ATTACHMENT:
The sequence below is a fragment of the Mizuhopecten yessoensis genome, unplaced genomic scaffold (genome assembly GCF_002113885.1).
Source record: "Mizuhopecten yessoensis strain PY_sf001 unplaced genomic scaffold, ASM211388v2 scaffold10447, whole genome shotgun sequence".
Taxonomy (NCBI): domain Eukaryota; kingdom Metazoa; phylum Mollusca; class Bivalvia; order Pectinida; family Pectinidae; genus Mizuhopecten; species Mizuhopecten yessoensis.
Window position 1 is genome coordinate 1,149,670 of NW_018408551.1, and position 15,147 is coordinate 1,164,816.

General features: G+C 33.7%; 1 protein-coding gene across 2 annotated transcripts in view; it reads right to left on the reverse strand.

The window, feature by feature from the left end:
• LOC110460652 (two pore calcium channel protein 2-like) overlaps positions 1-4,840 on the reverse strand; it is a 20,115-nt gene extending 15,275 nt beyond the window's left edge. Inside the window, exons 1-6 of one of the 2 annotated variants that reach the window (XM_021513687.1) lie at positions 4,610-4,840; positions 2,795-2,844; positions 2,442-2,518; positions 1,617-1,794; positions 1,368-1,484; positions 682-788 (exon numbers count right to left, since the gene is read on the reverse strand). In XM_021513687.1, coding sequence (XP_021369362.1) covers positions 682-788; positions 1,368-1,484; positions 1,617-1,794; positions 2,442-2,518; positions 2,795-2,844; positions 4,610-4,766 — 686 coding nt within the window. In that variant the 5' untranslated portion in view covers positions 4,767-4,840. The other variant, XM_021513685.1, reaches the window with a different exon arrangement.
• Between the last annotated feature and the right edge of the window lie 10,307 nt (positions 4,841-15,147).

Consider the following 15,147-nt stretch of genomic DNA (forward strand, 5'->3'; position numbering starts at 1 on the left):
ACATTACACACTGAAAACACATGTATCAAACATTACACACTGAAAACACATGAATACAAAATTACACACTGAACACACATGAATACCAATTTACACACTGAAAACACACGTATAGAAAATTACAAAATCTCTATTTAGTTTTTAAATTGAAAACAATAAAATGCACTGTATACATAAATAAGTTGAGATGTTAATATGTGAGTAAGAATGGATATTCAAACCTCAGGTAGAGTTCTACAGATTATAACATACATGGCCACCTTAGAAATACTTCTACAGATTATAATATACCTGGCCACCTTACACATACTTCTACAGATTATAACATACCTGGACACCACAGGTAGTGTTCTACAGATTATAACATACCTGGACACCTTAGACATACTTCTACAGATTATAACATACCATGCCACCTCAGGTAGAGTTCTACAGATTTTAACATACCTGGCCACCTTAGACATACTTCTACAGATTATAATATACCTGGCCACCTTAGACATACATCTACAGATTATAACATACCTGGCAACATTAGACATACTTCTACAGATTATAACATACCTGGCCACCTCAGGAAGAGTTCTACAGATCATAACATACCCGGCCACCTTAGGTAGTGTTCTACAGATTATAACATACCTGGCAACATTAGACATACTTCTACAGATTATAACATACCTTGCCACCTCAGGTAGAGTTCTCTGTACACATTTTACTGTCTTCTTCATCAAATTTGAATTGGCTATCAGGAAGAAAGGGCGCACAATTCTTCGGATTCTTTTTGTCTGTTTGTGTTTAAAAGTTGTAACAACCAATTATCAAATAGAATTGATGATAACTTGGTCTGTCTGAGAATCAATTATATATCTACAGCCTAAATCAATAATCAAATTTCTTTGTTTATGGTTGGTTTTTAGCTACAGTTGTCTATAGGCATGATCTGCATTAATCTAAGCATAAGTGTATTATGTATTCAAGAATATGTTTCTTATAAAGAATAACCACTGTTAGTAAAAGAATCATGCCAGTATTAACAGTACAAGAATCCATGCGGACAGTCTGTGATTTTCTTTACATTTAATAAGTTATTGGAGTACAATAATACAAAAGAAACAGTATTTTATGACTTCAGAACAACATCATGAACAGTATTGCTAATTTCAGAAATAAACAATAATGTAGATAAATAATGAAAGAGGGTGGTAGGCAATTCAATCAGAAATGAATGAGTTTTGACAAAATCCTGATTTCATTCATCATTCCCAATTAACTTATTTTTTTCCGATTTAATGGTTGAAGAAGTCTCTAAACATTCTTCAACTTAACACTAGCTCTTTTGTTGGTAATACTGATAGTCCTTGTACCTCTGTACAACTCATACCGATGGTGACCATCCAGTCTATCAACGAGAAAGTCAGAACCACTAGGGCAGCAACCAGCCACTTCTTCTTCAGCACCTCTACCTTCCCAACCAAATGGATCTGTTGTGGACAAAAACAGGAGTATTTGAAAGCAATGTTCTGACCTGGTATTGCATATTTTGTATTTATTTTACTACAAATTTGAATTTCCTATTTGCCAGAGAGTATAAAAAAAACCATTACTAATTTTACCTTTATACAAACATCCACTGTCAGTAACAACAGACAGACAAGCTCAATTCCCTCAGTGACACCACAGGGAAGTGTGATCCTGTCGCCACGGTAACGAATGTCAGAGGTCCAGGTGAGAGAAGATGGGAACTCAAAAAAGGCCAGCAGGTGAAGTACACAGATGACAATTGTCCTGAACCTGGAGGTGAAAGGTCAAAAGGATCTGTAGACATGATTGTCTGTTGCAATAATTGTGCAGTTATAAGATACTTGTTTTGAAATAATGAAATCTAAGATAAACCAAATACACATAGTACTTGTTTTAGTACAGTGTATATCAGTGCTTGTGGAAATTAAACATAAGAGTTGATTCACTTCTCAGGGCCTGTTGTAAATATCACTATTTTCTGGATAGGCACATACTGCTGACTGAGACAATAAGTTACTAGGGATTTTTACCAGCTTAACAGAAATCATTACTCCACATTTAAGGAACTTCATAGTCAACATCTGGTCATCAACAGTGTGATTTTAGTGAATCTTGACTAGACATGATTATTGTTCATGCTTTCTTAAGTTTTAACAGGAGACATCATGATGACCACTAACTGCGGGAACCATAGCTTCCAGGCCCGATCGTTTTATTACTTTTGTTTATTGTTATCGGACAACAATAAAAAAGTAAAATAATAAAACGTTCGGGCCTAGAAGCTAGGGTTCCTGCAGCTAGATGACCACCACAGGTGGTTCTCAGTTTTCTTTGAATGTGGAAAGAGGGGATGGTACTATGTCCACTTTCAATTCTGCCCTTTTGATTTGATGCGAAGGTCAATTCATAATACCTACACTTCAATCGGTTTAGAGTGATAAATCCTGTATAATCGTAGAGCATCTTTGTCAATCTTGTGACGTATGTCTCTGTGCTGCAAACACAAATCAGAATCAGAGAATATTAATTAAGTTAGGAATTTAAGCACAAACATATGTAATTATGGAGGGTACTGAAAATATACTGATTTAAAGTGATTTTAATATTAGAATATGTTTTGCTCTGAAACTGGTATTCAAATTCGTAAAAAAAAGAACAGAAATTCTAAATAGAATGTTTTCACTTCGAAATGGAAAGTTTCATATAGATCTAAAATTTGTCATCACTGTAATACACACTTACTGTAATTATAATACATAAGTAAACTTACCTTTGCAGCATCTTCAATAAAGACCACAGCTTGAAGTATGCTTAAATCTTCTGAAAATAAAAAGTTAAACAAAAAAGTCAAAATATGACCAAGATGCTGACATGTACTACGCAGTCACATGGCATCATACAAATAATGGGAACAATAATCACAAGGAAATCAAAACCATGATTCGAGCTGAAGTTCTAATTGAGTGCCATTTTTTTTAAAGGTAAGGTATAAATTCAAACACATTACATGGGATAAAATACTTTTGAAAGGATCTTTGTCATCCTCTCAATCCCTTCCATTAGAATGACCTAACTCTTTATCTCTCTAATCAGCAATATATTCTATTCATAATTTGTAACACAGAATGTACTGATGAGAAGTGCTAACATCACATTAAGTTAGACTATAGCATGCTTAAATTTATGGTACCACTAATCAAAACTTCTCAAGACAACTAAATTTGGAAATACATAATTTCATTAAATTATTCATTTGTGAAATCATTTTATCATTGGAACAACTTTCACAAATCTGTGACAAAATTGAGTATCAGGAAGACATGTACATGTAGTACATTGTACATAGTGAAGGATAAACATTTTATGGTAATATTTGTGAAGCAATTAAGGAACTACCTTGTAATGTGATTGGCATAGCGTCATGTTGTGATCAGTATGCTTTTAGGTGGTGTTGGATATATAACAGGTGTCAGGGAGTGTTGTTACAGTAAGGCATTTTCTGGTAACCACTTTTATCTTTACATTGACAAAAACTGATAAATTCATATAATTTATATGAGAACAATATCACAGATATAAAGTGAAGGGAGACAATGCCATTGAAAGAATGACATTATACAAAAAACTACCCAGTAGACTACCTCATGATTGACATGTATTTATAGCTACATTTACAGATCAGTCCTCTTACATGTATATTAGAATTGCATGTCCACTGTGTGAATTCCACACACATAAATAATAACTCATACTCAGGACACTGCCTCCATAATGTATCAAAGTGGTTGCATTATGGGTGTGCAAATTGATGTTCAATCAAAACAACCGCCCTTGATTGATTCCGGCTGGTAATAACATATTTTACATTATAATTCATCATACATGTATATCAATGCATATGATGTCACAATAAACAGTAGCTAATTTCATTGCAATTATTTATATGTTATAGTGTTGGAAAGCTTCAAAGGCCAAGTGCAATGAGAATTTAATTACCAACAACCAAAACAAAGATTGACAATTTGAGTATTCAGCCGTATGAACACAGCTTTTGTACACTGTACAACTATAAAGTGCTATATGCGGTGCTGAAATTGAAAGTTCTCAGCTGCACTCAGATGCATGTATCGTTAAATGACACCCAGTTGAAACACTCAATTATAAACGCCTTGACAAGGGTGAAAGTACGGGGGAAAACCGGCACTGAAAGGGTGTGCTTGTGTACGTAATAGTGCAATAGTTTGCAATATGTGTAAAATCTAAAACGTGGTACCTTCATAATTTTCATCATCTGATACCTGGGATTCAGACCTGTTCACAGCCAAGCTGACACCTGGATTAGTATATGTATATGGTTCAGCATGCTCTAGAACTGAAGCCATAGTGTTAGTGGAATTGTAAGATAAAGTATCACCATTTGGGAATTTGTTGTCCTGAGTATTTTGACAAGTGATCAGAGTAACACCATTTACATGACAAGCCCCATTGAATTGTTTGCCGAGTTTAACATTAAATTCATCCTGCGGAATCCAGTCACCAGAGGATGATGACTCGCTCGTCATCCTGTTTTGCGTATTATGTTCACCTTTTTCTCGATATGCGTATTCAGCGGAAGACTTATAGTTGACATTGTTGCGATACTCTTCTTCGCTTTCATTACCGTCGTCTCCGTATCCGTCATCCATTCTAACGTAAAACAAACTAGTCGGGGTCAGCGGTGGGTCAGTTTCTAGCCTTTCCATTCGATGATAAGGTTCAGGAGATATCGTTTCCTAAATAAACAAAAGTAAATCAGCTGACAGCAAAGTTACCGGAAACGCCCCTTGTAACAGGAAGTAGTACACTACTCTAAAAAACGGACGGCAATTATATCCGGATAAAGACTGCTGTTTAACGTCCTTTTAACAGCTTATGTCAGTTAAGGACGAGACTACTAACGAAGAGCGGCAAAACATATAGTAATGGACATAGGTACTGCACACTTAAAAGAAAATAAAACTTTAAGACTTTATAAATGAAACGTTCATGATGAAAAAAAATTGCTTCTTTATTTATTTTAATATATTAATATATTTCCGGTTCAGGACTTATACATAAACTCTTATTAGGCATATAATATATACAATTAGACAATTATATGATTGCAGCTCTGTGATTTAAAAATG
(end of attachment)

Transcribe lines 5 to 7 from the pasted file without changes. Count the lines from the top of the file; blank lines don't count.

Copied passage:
General features: G+C 33.7%; 1 protein-coding gene across 2 annotated transcripts in view; it reads right to left on the reverse strand.

The window, feature by feature from the left end:
• LOC110460652 (two pore calcium channel protein 2-like) overlaps positions 1-4,840 on the reverse strand; it is a 20,115-nt gene extending 15,275 nt beyond the window's left edge. Inside the window, exons 1-6 of one of the 2 annotated variants that reach the window (XM_021513687.1) lie at positions 4,610-4,840; positions 2,795-2,844; positions 2,442-2,518; positions 1,617-1,794; positions 1,368-1,484; positions 682-788 (exon numbers count right to left, since the gene is read on the reverse strand). In XM_021513687.1, coding sequence (XP_021369362.1) covers positions 682-788; positions 1,368-1,484; positions 1,617-1,794; positions 2,442-2,518; positions 2,795-2,844; positions 4,610-4,766 — 686 coding nt within the window. In that variant the 5' untranslated portion in view covers positions 4,767-4,840. The other variant, XM_021513685.1, reaches the window with a different exon arrangement.